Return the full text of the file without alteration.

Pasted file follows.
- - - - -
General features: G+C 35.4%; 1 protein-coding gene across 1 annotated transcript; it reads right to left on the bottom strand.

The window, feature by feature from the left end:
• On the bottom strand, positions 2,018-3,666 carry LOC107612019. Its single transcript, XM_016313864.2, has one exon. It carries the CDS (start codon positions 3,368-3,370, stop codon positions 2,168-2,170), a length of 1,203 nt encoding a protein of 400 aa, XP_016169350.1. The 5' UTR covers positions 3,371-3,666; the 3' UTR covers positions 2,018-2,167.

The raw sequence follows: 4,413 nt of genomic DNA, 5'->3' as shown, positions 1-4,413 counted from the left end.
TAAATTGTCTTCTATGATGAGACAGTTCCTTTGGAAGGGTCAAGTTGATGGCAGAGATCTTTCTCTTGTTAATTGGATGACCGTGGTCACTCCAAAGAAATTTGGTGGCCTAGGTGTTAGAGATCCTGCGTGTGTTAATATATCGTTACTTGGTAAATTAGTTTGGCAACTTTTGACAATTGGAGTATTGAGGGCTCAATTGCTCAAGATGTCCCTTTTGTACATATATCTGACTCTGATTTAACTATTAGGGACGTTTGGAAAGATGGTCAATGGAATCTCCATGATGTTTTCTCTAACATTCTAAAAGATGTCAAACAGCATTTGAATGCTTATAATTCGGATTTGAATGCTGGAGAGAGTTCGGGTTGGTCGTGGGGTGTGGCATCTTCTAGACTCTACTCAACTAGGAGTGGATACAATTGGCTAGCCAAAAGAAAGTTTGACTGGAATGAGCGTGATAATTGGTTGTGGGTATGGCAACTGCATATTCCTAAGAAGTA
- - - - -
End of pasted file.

General features: G+C 35.4%; 1 protein-coding gene across 1 annotated transcript; it reads right to left on the bottom strand.

The window, feature by feature from the left end:
• On the bottom strand, positions 2,018-3,666 carry LOC107612019. Its single transcript, XM_016313864.2, has one exon. It carries the CDS (start codon positions 3,368-3,370, stop codon positions 2,168-2,170), a length of 1,203 nt encoding a protein of 400 aa, XP_016169350.1. The 5' UTR covers positions 3,371-3,666; the 3' UTR covers positions 2,018-2,167.

The raw sequence follows: 4,413 nt of genomic DNA, 5'->3' as shown, positions 1-4,413 counted from the left end.
TAAATTGTCTTCTATGATGAGACAGTTCCTTTGGAAGGGTCAAGTTGATGGCAGAGATCTTTCTCTTGTTAATTGGATGACCGTGGTCACTCCAAAGAAATTTGGTGGCCTAGGTGTTAGAGATCCTGCGTGTGTTAATATATCGTTACTTGGTAAATTAGTTTGGCAACTTTTGACAATTGGAGTATTGAGGGCTCAATTGCTCAAGATGTCCCTTTTGTACATATATCTGACTCTGATTTAACTATTAGGGACGTTTGGAAAGATGGTCAATGGAATCTCCATGATGTTTTCTCTAACATTCTAAAAGATGTCAAACAGCATTTGAATGCTTATAATTCGGATTTGAATGCTGGAGAGAGTTCGGGTTGGTCGTGGGGTGTGGCATCTTCTAGACTCTACTCAACTAGGAGTGGATACAATTGGCTAGCCAAAAGAAAGTTTGACTGGAATGAGCGTGATAATTGGTTGTGGGTATGGCAACTGCATATTCCTAAGAAGTA